“No foreign threat in writing in a letter”

ISLAMABAD — On March 27, in front of a charged crowd of thousands of his supporters at a public rally in Islamabad, Prime Minister Imran Khan alleged that a foreign conspiracy is underway in the country. Reading carefully from a note on a piece of paper, which the prime minister said he had written himself, Mr. Khan said local actors at the behest of foreign players were trying to topple his government. 

Mr. Khan then waved a letter in front of the crowd as a proof and said he can reveal the contents, which substantiate a foreign conspiracy, off the record if someone doubts its veracity. 

The accusation was indeed serious. But it has also raised serious questions about why the government kept sitting on the information and did not share it in meetings of the National Security Committee or inside the parliament.

Opposition leader Shehbaz Sharif has also jumped into the fray and said his party would have stood by with Mr. Khan if the letter was presented before the parliament and if the threats were found to be real.

Shah Mehmood Qureshi, the foreign minister, has said that the letter’s contents were shared with the security establishment. 

However, Mr. Qureshi told the local news media that the contents cannot be shared with journalists off-the-record. Sheikh Rashid Ahmed, the interior minister, has also totally distanced himself from the letter, claiming that he is unaware of  its existence.

Background discussions with official and diplomatic sources have revealed that no foreign country has given any written threat to the Pakistani government. 

But Pakistan’s former ambassador to the United States, Asad M Khan, had communicated to Islamabad unease of US officials about the troubled bilateral relations. 

Senior officials, however, deny that any threat was communicated and the communication was “something trivial” and a “case of misconstruing a conversation.”

Prime Minister Khan has been railing against the United States in recent rallies, accusing his political opponents of being ‘slaves of America.” 

Anti-American sentiment has long been a staple of Mr. Khan’s politics, and he criticised the decision of former President Pervez Musharraf to side with the United States in the campaign against terrorism.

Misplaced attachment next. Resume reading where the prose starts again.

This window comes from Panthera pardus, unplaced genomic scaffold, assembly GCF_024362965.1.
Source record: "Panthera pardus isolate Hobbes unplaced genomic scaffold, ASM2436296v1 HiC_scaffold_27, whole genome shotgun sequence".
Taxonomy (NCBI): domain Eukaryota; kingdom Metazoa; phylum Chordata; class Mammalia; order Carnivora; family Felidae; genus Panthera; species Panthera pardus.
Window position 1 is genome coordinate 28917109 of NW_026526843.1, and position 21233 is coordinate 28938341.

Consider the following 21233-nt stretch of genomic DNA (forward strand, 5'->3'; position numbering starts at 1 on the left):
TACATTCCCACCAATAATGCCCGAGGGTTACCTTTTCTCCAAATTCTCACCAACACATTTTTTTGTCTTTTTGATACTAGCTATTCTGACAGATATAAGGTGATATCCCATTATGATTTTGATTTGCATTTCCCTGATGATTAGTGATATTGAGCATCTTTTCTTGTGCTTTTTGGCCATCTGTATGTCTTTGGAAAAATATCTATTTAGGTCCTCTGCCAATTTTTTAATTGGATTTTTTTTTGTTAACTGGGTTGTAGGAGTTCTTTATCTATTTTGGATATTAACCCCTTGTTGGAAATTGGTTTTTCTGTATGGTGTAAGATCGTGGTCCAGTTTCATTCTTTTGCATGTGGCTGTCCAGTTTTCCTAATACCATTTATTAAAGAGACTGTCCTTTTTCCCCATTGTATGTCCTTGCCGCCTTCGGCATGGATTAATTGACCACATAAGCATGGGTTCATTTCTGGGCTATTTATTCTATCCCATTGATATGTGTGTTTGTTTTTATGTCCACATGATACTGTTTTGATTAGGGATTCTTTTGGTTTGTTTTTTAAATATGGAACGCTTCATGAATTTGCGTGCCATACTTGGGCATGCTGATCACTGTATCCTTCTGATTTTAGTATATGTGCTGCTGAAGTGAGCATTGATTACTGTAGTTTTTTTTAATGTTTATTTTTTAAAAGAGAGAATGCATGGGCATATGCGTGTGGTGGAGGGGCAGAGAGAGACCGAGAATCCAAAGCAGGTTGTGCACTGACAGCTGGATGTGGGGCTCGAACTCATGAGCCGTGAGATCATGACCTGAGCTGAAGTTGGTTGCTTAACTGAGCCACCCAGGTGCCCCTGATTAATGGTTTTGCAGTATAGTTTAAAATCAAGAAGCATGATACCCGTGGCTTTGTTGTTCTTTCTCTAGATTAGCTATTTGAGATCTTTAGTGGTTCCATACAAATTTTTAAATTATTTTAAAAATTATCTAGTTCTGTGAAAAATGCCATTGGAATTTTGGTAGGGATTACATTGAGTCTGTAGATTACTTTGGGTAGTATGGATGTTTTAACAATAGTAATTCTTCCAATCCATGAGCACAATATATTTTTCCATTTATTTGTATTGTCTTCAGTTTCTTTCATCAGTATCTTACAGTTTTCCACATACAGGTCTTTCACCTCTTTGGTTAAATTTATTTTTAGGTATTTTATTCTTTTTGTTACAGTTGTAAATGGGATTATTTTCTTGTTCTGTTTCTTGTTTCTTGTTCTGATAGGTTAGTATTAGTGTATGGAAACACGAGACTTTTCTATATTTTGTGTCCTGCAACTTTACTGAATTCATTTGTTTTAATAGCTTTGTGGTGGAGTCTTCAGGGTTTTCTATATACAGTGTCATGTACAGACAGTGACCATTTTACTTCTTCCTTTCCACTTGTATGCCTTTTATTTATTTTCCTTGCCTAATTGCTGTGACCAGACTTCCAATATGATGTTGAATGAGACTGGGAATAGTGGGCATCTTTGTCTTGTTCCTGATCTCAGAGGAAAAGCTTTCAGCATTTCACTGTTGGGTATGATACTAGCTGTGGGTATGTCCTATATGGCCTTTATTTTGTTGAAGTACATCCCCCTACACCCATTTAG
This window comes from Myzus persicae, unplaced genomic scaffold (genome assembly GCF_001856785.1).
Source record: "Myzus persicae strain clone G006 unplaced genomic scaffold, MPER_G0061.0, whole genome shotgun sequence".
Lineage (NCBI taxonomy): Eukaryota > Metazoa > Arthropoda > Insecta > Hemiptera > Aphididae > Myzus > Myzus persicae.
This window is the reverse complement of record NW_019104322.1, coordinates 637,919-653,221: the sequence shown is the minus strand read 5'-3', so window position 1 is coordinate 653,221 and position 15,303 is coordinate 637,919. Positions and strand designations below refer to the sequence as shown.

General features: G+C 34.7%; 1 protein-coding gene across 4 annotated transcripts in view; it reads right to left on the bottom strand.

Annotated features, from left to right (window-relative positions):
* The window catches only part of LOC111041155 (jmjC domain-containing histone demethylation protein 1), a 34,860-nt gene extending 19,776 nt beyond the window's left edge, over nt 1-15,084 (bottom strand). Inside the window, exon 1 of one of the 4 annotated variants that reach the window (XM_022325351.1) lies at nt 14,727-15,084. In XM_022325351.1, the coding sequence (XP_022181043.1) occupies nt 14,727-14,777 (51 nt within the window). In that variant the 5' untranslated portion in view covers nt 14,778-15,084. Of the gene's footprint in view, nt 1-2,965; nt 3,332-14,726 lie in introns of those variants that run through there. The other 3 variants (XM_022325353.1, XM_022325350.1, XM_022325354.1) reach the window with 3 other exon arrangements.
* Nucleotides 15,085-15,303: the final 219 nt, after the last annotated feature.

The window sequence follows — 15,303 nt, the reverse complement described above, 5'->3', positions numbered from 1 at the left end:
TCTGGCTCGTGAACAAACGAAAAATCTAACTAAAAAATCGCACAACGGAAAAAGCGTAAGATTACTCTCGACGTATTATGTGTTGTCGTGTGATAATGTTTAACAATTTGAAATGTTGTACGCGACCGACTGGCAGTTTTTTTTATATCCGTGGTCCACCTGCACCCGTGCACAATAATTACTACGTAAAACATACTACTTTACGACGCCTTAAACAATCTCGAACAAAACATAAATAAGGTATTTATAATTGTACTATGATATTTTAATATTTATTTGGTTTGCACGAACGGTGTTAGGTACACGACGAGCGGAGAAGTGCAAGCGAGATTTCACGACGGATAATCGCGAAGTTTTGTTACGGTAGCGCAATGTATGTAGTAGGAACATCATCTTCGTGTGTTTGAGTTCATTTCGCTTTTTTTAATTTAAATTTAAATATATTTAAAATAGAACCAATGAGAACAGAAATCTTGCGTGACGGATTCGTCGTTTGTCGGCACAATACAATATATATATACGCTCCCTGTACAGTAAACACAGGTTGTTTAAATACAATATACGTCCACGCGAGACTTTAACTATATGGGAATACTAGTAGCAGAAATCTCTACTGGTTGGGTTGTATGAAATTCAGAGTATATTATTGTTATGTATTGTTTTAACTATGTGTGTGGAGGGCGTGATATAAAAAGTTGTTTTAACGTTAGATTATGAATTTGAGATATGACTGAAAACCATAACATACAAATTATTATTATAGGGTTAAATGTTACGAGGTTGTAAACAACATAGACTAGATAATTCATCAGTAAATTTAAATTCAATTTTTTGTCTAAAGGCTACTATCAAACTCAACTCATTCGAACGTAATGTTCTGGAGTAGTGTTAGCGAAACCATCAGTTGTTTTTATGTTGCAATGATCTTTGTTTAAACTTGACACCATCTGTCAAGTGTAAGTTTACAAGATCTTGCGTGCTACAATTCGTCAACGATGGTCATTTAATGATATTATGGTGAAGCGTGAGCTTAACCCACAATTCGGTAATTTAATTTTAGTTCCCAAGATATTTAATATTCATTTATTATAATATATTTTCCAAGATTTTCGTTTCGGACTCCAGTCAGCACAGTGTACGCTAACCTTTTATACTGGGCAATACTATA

Khan had also been a vociferous critic of the US policy of using drones to target militants in the country’s northwestern tribal regions. He led several protest rallies against the use of drones, which often resulted in collateral damage. 

PM Khan says he wants to pursue an independent foreign policy. He has also stressed that he cannot partner with any country in any act of war.
Supporters of Mr. Khan’s point of view say the country has been treated unfairly by the United States. The feeling is, in fact, prevalent across a vast swathe in the country.

Mr. Khan’s recent visit to Moscow just when the Russian troops were invading Ukraine has raised serious concerns in Washington, D.C. , and European Capitals.

Official sources confirm that Mr. Khan declined advice by a senior Western official not to visit Moscow at a time when diplomatic tensions between Moscow and the Western countries were peaking. 

Under Khan’s government, relations with the United States have reached a nadir. This is despite the fact that Mr. Khan had a good equation with former US President Donald Trump. But with the Biden administration, relations have undergone a chill. 

The fact that Mr. Biden has not yet called Mr. Khan has caused a lot of unease in Islamabad.

Historically, Pakistan and US have seen a relationship that fluctuated between close cooperation and latent hostility. The defence sides of both countries have enjoyed close cooperation and remain strong till now. Pakistan was once considered an important non-NATO ally of the United States. 

But the Pak-U.S. relationship is so troubled and damaged now that US officials feel it cannot be repaired under the Khan government. 

Analysts say the damage to the bilateral relation maybe mitigated.

“The US continues to see the Pakistani military as such a key interlocutor. So relations with the civilian leadership may get strained by Khan’s anti West and conspiratorial rhetoric. But mil to mil ties aren’t necessarily impacted,” Michael Kugelman, a South Asia expert and Deputy director @AsiaProgram, said.
“That said I wouldn’t be surprised if the army is put off by Khan’s rhetoric because of the risk to relations,” Mr. Kugelman said. "The army seems more receptive to continued partnership with the US than does the civilian leadership.”

Asim Iftikhar Ahmad, the spokesperson of the Ministry of foreign affairs, was asked whether it was correct that Mr. Asad M. Khan, the Pakistani diplomat, had written to the foreign minister Shah Mehmood Qureshi mentioning the diplomat’s conversations with the US officials and the conversation was interpreted as a threat and disapproval of the Khan government. 

The MOFA spokesman did not offer any confirmation or denial. 

“There isn’t any comment to offer at this point of time,” Mr. Ahmad said.

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